Jordan J. Ballor (Dr. theol., University of Zurich; Ph.D., Calvin Theological Seminary) is director of research at the Center for Religion, Culture & Democracy, an initiative of the First Liberty Institute. He has previously held research positions at the Acton Institute and Vrije Universiteit Amsterdam, and has authored multiple books, including a forthcoming introduction to the public theology of Abraham Kuyper. Working with Lexham Press, he served as a general editor for the 12 volume Abraham Kuyper Collected Works in Public Theology series, and his research can be found in publications including Journal of Markets & Morality, Journal of Religion, Scottish Journal of Theology, Reformation & Renaissance Review, Journal of the History of Economic Thought, Faith & Economics, and Calvin Theological Journal. He is also associate director of the Junius Institute for Digital Reformation Research at Calvin Theological Seminary and the Henry Institute for the Study of Christianity & Politics at Calvin University.

Posts by Jordan J. Ballor

An encyclical on China and the US?

Sen. Marco Rubio’s recent speech on capitalism and the common good, taking its point of departure in Rerum Novarum, has gotten a good bit of coverage. Yesterday he delivered remarks at the National Defense University and opened with these words: This morning I am honored to speak here at the National Defense University to discuss the defining geopolitical relationship of this century: the one between the United States and China. Continue Reading...

The uneasy conscience of fair trade fundamentalism

In The Christian Century, Rev. David Mesenbring provides an accounting of his experiences with fair trade. Mesenbring, who was an early advocate and adopter of fair trade practices and policies, thinks there’s good reason to doubt the efficacy of the movement as currently stands. Continue Reading...

Some reading for Reformation Day

Here is a by no means exhaustive or comprehensive but simply occasional set of links to some reading from yours truly that might be of interest to readers of the PowerBlog this Reformation Day… Essays: “The further reformation of all of life,” Acton Commentary, October 31, 2017. Continue Reading...

Adam Smith and a life well-lived

Over at Law & Liberty I had the pleasure of reviewing Ryan Patrick Hanley’s new book, Our Great Purpose: Adam Smith on Living a Better Life. I highly recommend it: Ryan Patrick Hanley’s latest book offers an accessible, erudite, and concise introduction to Adam Smith in full, the moral philosopher of wisdom and prudence. Continue Reading...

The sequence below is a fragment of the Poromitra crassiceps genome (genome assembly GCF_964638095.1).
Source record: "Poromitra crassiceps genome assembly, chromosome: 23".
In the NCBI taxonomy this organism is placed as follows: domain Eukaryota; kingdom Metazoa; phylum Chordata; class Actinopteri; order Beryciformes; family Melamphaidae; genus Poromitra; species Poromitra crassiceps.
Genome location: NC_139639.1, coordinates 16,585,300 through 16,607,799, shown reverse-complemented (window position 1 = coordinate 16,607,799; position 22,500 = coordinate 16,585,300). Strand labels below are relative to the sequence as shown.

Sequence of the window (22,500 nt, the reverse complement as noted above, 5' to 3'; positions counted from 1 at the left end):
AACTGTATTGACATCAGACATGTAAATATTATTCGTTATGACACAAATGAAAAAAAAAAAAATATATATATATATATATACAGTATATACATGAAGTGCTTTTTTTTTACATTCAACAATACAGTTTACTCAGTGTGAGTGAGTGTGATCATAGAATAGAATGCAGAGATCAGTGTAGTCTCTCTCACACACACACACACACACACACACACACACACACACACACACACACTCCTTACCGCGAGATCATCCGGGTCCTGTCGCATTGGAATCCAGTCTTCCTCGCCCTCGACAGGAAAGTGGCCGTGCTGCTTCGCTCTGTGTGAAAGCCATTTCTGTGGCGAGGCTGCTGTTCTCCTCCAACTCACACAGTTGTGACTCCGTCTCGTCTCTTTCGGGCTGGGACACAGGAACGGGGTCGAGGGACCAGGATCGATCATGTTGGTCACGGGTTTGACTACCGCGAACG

Corporate America’s bet on China

In Dan Hugger’s most recent post about the controversy surrounding the NBA’s visit to China, he identifies the crux of the issue: “If even the mildest form of expression of solidarity can provoke the People’s Republic of China to such draconian action as to imperil the well-being of NBA players, why play in China at all?” Continue Reading...

Creativity, history, and entrepreneurship

Joseph Sunde recently posted a substantive introduction to and elaboration of a paper I co-authored with Victor Claar, “Creativity, innovation, and the historicity of entrepreneurship,” in the Journal of Entrepreneurship & Public Policy. Continue Reading...

Remember the trees

In this week’s Acton Commentary I argue that pathos and politics isn’t enough to address the contemporary challenges of environmental stewardship in general and climate change in particular. I point to the necessity to recognize the gifts and responsibilities that God has given to humanity. Continue Reading...

A more robust vision of labor and solidarity

In this week’s Acton Commentary, “Your work is more than your job,” I try to provide a broader perspective on the dynamics of a proper “work-life balance.” My main point, as the title indicates, is that our paid work is just a part–an important part no doubt, but just a part–of our “work,” understood as the service that we are called to do for others. Continue Reading...